Kananaskis Trail Hikes

Kananaskis! Oh, what a wonderful hiking paradise you are. While the hordes of tourists go to Banff, Jasper and beyond, Calgary locals know some of the best hikes in Alberta can be found in Kananaskis Country. There are so many great hikes in Kananaskis, we have broken it up into three sections. This section covers the central Kananaskis Valley and the Kananaskis Lakes, which are accessed by Highway 40, also known as Kananaskis Lakes. This well-maintained road takes you past some of the greatest hikes in the Kananaskis and includes the Kananaskis Valley, parts of Peter Lougheed Provincial Park, the Kananaskis Lakes as well as the Highwood region.

Click ‘+MORE INFO’ below for a list of the 10 Best Hiking Trails in the Kananaskis Valley, Alberta.

THE TOP 10 HIKES ALONG KANANASKIS TRAIL

The wonderful Kananaskis is a true playground for outdoors lovers. While the southern, Highwood region, is closed for half the year, there are still lots of great hikes on this list! The best hikes here are mostly intermediate and advanced hikes, but the Kananaskis Region is also a great place for family hikes, however there are two on our list. You’re going to love these hikes!

#1. Pocaterra Ridge (12km, 985m, 5-7h): This wonderful Kananaskis hike is in the top spot simply because of the autumn beauty on offer from this hike. Viewing the larches from Pocaterra Ridge is a must-do for any ardent hiker.

#2. Opal Ridge (6.3km, 900m, 4-6h): Opal Ridge is a steep hike that offers wonderful views of the Kananaskis Valley. We regularly hear people go “Wow” as their jaw drops when they peer over the ridge.

#3. Picklejar Lakes (10.5km, 500m, 3.5-5h): The Picklejar Lakes hike has many fans, with more than one person saying this is his favorite hike in the Canadian Rockies. We think this is the best intermediate level hike in the Kananaskis area. Hiking to Picklejar Lakes is especially popular among families with older children.

#4. King’s Creek Ridge (7.8km, 740m, 4-5.5h): This unmaintained hike is one of the more challenging hikes in Kananaskis. It features a deceptively difficult rise in elevation up a steep path. The payoff? Access to Kings Creek Ridge and the exquisite views of the nearby mountains and lakes – a great day out indeed.

#5. Rawson Lake and Sarrail Ridge (7.8km, 320m, 3.5-6h): The hike to Rawson Lake is a classic Kananaskis Hike. Rawson Lake is a great family hike. The challenging add-on is a hike up to Sarrail Ridge. Sarrail Ridge gives exquisite views of the Kananaskis Lakes and the rest of Kananaskis country.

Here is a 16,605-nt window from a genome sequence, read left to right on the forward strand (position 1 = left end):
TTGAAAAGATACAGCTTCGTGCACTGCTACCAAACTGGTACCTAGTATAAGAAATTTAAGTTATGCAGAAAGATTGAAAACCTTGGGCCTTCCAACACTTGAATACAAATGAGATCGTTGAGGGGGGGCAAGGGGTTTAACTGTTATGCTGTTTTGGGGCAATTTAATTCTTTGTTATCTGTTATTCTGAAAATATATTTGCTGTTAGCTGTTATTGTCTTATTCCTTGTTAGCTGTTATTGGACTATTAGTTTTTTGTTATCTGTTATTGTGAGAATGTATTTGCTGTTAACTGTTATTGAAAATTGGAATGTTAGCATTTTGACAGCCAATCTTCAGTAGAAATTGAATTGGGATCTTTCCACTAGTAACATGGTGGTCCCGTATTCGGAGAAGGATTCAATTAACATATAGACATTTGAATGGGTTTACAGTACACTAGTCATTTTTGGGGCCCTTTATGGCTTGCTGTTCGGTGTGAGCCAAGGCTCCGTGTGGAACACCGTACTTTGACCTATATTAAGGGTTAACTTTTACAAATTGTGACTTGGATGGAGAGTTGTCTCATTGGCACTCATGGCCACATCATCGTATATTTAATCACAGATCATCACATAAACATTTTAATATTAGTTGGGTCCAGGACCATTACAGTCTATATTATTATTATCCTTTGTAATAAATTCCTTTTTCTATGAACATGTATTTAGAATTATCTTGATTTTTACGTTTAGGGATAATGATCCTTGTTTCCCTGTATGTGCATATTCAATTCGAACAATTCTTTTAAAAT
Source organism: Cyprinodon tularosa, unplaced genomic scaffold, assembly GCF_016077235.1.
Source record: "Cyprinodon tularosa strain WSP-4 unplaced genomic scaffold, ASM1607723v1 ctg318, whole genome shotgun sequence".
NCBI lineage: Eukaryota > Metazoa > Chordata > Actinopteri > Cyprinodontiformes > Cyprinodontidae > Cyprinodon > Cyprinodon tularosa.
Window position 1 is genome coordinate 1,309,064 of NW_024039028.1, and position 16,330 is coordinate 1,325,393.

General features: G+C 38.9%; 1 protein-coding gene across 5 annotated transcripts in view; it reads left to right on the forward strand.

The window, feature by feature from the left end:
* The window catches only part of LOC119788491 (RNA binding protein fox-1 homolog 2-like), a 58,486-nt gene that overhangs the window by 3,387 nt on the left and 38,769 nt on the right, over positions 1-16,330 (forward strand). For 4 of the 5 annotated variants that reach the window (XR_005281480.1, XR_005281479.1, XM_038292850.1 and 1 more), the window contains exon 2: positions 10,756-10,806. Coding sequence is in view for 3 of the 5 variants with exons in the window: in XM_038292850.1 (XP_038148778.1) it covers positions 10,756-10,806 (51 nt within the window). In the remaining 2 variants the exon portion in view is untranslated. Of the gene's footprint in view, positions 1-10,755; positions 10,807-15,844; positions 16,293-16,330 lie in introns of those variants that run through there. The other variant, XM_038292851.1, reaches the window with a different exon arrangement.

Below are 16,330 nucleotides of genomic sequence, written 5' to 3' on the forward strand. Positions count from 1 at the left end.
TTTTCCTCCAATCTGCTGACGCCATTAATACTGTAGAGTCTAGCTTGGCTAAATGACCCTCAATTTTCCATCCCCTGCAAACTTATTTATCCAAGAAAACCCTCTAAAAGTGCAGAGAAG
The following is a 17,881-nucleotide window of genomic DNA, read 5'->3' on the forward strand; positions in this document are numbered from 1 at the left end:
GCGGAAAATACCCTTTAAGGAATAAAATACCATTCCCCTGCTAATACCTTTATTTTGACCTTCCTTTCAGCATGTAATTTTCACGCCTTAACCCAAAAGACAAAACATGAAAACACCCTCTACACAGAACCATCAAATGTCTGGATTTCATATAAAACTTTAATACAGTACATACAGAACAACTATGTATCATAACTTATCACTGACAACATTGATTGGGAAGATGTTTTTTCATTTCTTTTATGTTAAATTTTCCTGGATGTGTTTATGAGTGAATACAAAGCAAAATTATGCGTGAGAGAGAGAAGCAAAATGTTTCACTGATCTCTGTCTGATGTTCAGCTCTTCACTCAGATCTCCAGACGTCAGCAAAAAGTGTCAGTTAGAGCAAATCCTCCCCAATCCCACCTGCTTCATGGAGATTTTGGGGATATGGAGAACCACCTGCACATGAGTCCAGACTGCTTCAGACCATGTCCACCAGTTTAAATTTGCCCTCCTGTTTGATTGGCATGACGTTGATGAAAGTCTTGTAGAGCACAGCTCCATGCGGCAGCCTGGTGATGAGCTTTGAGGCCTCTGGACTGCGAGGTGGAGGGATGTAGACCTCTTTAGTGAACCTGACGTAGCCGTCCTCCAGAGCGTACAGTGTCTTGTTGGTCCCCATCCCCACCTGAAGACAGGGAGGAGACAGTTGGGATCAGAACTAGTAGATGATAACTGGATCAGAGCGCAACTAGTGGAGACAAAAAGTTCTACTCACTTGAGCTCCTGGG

#6. Elbow Lake and Rae Glacier (9.3km, 425m, 3.5-5h): The hike to Elbow Lake is another favourite Kananaskis hike for families, offering great views for a short hike. More adventurous hikes can continue on to Rae Glacier, the easternmost glacier in Kananaskis.

#7. Upper Kananaskis Lake (16.5km, 295m, 4-5.5h): Upper Kananaskis Lake is a perfect hike in shoulder season and gives a great feel for the lakes and rugged mountains Kananaskis is famous for. This route is also great for intermediates. It features spectacular views, varied terrain and limited elevation gain.

#8. Ptarmigan Cirque (3.5km, 195m, 1-2h): The hike to Ptarmigan Cirque is another Kananaskis Classic. Located at Highwood Pass, this is a great family hike, provided the path is dry. There are very few hikes that can get you into the Alpine so quickly and easily.

#9. Wasootch Ridge (11.7km, 750m, 5-6h): The Kananaskis regions is famous for ridge walks, and Wasootch Ridge is on the list for the best. The Wasootch Ride hike is also one of the closest hikes to Calgary, and although the unofficial trail is steep, the views are amongst our favorites.

#10. Centennial Pass and Mount Allan (16km, 1,380m, 7-9h): Hiking to the summit of Mount Allan, above the Nakiska Ski hill, makes for a long day, with a lot of elevation, but we love it. This is a different type of scenery from hikes deeper in Kananaskis Country, however still a wonderful hike.

Pocaterra Ridge

01. Pocaterra Ridge

  • Difficulty
  • 12.0km
  • 985m
  • 5-7h

Opal Ridge

02. Opal Ridge

  • Difficulty
  • 6.3km
  • 900m
  • 4-6h

Picklejar Lakes

03. Picklejar Lakes

  • Difficulty
  • 10.5km
  • 500m
  • 3.5-5h

King Creek Ridge

04. King Creek Ridge

  • Difficulty
  • 7.8km
  • 740m
  • 4-5.5h

Rawson Lake & Sarrail Ridge

05. Rawson Lake & Sarrail Ridge

  • Difficulty
  • 7.8km
  • 320m
  • 3.5-6h

Elbow Lake and Rae Glacier

06. Elbow Lake and Rae Glacier

  • Difficulty
  • 9.3km
  • 425m
  • 3.5-5h

Upper Kananaskis Lake

07. Upper Kananaskis Lake

  • Difficulty
  • 16.5km
  • 295m
  • 4-5.5h

Ptarmigan Cirque

08. Ptarmigan Cirque

  • Difficulty
  • 3.5km
  • 195m
  • 1-2h

Wasootch Ridge

09. WASOOTCH RIDGE

  • Difficulty
  • 11.7km
  • 750m
  • 5-6h

Centennial Pass and Mount Allan Summit

10. Centennial Pass and Mount Allan Summit

  • Difficulty
  • 16km
  • 1380m
  • 7-9h

Thousands of tired, nerve-shaken, over-civilized people are beginning to find out that going to the mountains is going home; that wildness is a necessity”

– John Muir